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Lessons Emerge From Years of U.S. Dickering With Japan : Trade: The first is, expect no voluntary concessions. Another is to ignore Tokyo's competitive strength at your peril.


TOKYO — When President Clinton declared last month that America's $59.3-billion trade deficit with Japan was "unsustainable," it was not the first time the Japanese had heard such a warning.

In 1973, for example, then-President Richard M. Nixon warned that "our economic disputes could tear the fabric of our alliance."

The year before, the deficit had reached $4.1 billion.

Threats by the Clinton Administration to retaliate with sanctions carry an aura of deja vu here, too.

In the first Japan-must-open-its-markets speech, then-Commerce Secretary John T. Connor complained in 1966 of Japan's virtual ban on foreign investment.

"We are determined to uphold the principles of equity and reciprocity--positively or negatively--whichever is called for," he declared.

Connor spoke six months after the United States suffered its first trade deficit with Japan: $359 million in 1965. Twenty-eight more annual deficits, countless rounds of trade negotiations and American cries of "Wolf!"--made at ever higher levels of red ink--have followed.

President Ronald Reagan in 1987 did slap 100% tariffs on $300-million worth of Japanese imports as a penalty for a single alleged Japanese violation of a bilateral agreement on semiconductors.

Clinton, by contrast, is now pondering a totally new path in U.S.-Japan economic relations--one that would impose sanctions to punish the entire Japanese market, which he insists is closed. On Thursday, he revived the harsh "Super 301" trade provision, which lets the President apply punitive tariffs against the goods of unfair trading partners.

Twenty-eight years of U.S.-Japan trade negotiations show that if Clinton does not act, the credibility of American threats will vanish. If he does act, the penalties will have to produce billions, not millions, of dollars worth of damage to reduce the "unsustainable" trade deficit to a "sustainable" level--and that could precipitate a trade war.

Foremost among the lessons of those negotiations is: Expect no voluntary Japanese concessions, and none at all that will cause pain and injury to Japanese industry.

When Prime Minister Kakuei Tanaka finally ended the government ban on 100% foreign ownership of companies in Japan in 1973, private industry already had set up its own wall against foreign takeovers by establishing an intricate system of cross-holding stocks. The system, which continues today, ensures that no more than about 30% of any company's stock is ever traded publicly.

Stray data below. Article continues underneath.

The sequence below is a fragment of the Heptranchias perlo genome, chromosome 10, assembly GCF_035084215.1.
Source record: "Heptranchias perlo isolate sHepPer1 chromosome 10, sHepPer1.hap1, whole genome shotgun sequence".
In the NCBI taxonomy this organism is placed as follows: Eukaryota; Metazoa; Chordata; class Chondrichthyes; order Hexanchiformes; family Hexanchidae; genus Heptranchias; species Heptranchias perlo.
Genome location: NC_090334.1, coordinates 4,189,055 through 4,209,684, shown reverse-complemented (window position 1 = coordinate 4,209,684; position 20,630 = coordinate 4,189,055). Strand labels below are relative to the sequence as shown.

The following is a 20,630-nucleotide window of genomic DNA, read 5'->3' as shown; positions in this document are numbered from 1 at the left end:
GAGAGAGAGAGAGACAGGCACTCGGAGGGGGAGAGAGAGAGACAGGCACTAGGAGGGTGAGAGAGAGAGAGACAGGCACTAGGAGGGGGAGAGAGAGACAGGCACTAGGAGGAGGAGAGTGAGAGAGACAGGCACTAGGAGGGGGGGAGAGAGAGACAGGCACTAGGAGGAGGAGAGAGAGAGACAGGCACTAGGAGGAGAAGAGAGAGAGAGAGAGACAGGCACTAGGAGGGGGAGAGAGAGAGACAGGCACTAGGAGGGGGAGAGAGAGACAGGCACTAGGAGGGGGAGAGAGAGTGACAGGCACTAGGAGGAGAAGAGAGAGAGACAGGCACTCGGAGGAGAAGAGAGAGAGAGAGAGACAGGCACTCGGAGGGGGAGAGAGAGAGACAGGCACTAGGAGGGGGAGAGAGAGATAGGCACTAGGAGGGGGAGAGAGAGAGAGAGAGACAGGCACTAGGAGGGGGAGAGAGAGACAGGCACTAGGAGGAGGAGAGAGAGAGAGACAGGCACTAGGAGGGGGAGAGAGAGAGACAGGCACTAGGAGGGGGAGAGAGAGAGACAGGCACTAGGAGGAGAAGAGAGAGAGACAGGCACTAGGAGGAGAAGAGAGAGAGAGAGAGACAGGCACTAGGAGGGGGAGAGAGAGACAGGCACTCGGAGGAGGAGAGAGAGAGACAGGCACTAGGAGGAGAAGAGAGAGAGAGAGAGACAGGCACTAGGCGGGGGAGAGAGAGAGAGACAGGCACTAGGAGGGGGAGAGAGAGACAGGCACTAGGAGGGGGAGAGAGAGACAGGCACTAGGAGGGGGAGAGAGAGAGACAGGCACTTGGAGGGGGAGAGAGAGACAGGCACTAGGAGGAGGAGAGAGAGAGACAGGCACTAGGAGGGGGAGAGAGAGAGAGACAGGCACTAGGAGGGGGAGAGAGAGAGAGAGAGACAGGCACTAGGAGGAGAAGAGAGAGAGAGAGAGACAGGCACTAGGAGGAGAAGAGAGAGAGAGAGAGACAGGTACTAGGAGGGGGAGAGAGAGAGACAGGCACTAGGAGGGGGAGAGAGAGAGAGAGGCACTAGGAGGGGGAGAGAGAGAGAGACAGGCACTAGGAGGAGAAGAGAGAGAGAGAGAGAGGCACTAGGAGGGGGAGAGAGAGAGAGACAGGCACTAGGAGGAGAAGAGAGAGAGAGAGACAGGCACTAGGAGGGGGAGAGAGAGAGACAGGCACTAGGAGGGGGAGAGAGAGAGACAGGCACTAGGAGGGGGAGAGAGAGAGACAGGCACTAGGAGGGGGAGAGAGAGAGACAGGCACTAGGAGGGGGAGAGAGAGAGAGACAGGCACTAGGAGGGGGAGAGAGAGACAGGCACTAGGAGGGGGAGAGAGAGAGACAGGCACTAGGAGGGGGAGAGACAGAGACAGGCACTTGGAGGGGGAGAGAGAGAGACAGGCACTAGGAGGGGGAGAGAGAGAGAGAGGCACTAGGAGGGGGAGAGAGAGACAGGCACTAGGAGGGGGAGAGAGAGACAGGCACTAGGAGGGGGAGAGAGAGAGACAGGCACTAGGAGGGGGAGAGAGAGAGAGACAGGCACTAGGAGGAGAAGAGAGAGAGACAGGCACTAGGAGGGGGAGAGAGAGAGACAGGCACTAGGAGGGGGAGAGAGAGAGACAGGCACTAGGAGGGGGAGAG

Another lesson of U.S.-Japanese economic relations is: Ignore Japan's competitive strength at your peril.

Despite predictions in the 1960s that Japan was destined to become an economic superpower, Americans mostly ignored Japan's growing strength.

Nixon was the first president to devote major attention to Japan. At a time when high tariffs, non-tariff barriers, import quotas, and obstacles to foreign investment handcuffed American businessmen here, Nixon spent two years and five months bludgeoning Japan into implementing restraints on 18 categories of textiles.

Although some Japanese textile items had gained as much as a 50% share of the American market, at the time Japan accounted for only 3% of total textile sales in the United States.

The lack of American attention also has allowed problems to grow to the point where solutions became virtually impossible.

Japan's share of the U.S. market for television sets, for example, tripled to reach 30% during a 1974-76 period in U.S.-Japan economic relations that American officials described as "trouble-free." Only in 1977 did Japan implement a program to restrain exports of television sets. And it was not until Japanese cars seized nearly 20% of the American market in 1981 that Washington forced Japan to implement "voluntary" restraints on those exports.

Today, the only firms that manufacture TV sets in the United States are foreign-owned--mostly Japanese. And cars built by Japanese-owned firms last year held a 29% share of the U.S. passenger car market, an increase of about 10% since the export restraints went into effect. (Japanese auto makers' investments in plants in the United States provided the growth.) By contrast, the Big Three hold a 0.29% share of the car market in Japan.

Not until the Reagan Administration did the United States begin to focus on non-tariff barriers and the workings of the Japanese economy.

Despite claims by Clinton Administration officials that "nothing works" to drive down Japanese surpluses, history shows that a booming Japanese economy does pull in imports and cut red ink. Three times since 1966, the U.S. deficit with Japan has fallen. Most recently, from 1988 through 1990, red ink plummeted by 31% as American exports to Japan leaped by $20 billion.

But when Japan's economy fell into sluggishness in 1991, American export growth halted.

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